How To Stop Worrying And Love Law School

dining area uc hastings‘YOU DON’T HAVE TO DO THE READING’
Sometimes, magnifying your options means accepting that you can’t be a perfect student. “I talked to people who had done the process, so I realized that you don’t have to do the reading,” Charlie says. “As a matter of fact, it’s more reading than you can handle by design, so you learn shortcuts.” For example, many students come in thinking that cases are about the stories when in reality, they’re about the rulings. “Once I figured that out about midway through the first semester, all the stress was alleviated,” he says.
Charlie also recognizes that law school doesn’t teach people to think independently. “It teaches you how to follow along, and that’s why the field is filled with a lot of robots who suppress their emotional lives,” he says. “It rewards minimizing compassion and rewards following along.” He doesn’t let that style of instruction shape the way he sees the law, though. “When you let your emotions inform your construction of the rule applications, you end up being more creative, solving things in new ways,” he asserts. “Because you get out of your robotic box.”
‘PRETEND YOU’RE A 21-YEAR-OLD MILLIONAIRE’
Charlie does things on his own terms during interviews, too. He says that once he has researched a prospective employer and thought about how he can contribute, he makes sure to take a big step back. “For me, you recognize that [the interviewer] is no different than you,” he says. “They’re not better than you, they’re not smarter than you—they just happen to be more advanced than you at this moment. And if anything, you learn here in the Bay Area that there are a lot of 21-year-old millionaires walking around that that guy would bend over backwards for. So pretend you’re one of those 21-year-old millionaires.”
When it comes to the actual interviewing part, he outright avoids his school’s advice. “‘So, what’s a typical day like at your job? Do you support new hires?,’” he mocks, putting on a high-pitched voice. “This is what the career office is going to tell you—these weird, stupid questions. The real way to interview someone is to get to the heart of who they are and what they’re doing and ask them, ‘How do you feel about this?’ And part of your preparation, too, is to always Google the future of whatever industry you’re interviewing for, and ask them questions like, ‘How do you see yourself in this firm fitting into what I see as the future dynamic for your sector?’ And that way the student becomes the teacher—and you want to always be the teacher. Always change the game. Always take any dynamic handed to you and turn it around. Always.”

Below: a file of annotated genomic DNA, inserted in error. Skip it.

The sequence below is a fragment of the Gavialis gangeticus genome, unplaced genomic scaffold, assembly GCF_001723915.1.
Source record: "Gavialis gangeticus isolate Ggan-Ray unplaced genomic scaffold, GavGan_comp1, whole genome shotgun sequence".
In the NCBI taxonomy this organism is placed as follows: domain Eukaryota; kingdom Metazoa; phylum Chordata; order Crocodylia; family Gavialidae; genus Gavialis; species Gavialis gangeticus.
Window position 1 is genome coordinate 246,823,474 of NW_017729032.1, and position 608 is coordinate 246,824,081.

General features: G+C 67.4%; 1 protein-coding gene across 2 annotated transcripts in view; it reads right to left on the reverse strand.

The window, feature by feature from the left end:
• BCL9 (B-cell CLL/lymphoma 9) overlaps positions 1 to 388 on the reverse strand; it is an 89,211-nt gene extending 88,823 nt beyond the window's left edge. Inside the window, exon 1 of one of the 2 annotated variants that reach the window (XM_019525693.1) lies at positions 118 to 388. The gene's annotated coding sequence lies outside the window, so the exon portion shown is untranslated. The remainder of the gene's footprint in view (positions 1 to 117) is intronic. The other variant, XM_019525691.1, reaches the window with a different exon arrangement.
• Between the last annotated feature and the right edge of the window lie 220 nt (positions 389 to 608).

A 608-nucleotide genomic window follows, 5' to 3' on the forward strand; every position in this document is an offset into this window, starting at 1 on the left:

WHAT LAW SCHOOLS CAN DO
Though students like Charlie have managed to lessen law school’s death grip on their lives, J.D. programs aren’t off the hook—not while students react to exams with all-over body pain. “I really think that all higher education programs—including law—could benefit from integrating wellness into the curriculum,” Parrish says. She asserts that a wellness skill-set would prepare students for both school and the legal world beyond, which won’t necessarily be any more relaxing.
Charlie has a few of those skills in his repertoire. “Doing exercise that causes you to do deep breathing has been good, like yoga, running, and lots of sit-ups,” he says.
But like Parrish, he thinks law schools could be doing more for their students. His solution? Eliminating grades. “They’re stupid and they’re worthless,” he says. He notes that top schools like Stanford and Berkeley don’t give them. “Why should the elite schools give their students a mechanism to avoid stress?” he asks.
Charlie is willing to say a lot of controversial things about law school, the job search, and life in general. What he’s not willing to do is go on the record with any of it. For the most part, the legal world is still a place for conservative suits, ties, haircuts, and opinions. Charlie is well-aware of the attitudes of the people who ultimately make the rules; he can only play by his own so often.
Take note, would-be lawyers: Depending on how serious you are about exercising the belief that shit doesn’t matter, law might or might not be the field for you.

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